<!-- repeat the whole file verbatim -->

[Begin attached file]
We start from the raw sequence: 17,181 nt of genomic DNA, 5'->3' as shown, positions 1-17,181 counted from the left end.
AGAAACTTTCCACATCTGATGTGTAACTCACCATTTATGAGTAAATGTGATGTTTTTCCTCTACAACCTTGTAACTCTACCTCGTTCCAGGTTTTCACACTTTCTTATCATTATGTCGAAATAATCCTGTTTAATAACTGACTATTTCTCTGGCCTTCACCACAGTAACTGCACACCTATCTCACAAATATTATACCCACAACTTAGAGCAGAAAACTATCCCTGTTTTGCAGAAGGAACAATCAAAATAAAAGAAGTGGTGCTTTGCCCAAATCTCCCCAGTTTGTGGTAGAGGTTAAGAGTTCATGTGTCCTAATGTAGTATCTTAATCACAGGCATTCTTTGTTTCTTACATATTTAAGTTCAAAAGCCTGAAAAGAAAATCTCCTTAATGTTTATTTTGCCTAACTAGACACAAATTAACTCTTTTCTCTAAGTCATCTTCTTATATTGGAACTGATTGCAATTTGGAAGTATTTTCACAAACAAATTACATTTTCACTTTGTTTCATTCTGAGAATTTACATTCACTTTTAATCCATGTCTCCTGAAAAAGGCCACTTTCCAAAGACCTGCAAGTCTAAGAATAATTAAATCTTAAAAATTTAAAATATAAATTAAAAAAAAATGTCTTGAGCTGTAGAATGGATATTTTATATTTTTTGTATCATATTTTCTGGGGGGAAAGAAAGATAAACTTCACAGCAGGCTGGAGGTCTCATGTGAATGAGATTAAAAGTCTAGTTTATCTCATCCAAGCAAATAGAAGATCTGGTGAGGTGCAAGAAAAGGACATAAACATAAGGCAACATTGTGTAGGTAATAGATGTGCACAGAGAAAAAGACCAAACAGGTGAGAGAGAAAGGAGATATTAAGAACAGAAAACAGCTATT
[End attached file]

We start from the raw sequence: 17,181 nt of genomic DNA, 5'->3' as shown, positions 1-17,181 counted from the left end.
AGAAACTTTCCACATCTGATGTGTAACTCACCATTTATGAGTAAATGTGATGTTTTTCCTCTACAACCTTGTAACTCTACCTCGTTCCAGGTTTTCACACTTTCTTATCATTATGTCGAAATAATCCTGTTTAATAACTGACTATTTCTCTGGCCTTCACCACAGTAACTGCACACCTATCTCACAAATATTATACCCACAACTTAGAGCAGAAAACTATCCCTGTTTTGCAGAAGGAACAATCAAAATAAAAGAAGTGGTGCTTTGCCCAAATCTCCCCAGTTTGTGGTAGAGGTTAAGAGTTCATGTGTCCTAATGTAGTATCTTAATCACAGGCATTCTTTGTTTCTTACATATTTAAGTTCAAAAGCCTGAAAAGAAAATCTCCTTAATGTTTATTTTGCCTAACTAGACACAAATTAACTCTTTTCTCTAAGTCATCTTCTTATATTGGAACTGATTGCAATTTGGAAGTATTTTCACAAACAAATTACATTTTCACTTTGTTTCATTCTGAGAATTTACATTCACTTTTAATCCATGTCTCCTGAAAAAGGCCACTTTCCAAAGACCTGCAAGTCTAAGAATAATTAAATCTTAAAAATTTAAAATATAAATTAAAAAAAAATGTCTTGAGCTGTAGAATGGATATTTTATATTTTTTGTATCATATTTTCTGGGGGGAAAGAAAGATAAACTTCACAGCAGGCTGGAGGTCTCATGTGAATGAGATTAAAAGTCTAGTTTATCTCATCCAAGCAAATAGAAGATCTGGTGAGGTGCAAGAAAAGGACATAAACATAAGGCAACATTGTGTAGGTAATAGATGTGCACAGAGAAAAAGACCAAACAGGTGAGAGAGAAAGGAGATATTAAGAACAGAAAACAGCTATT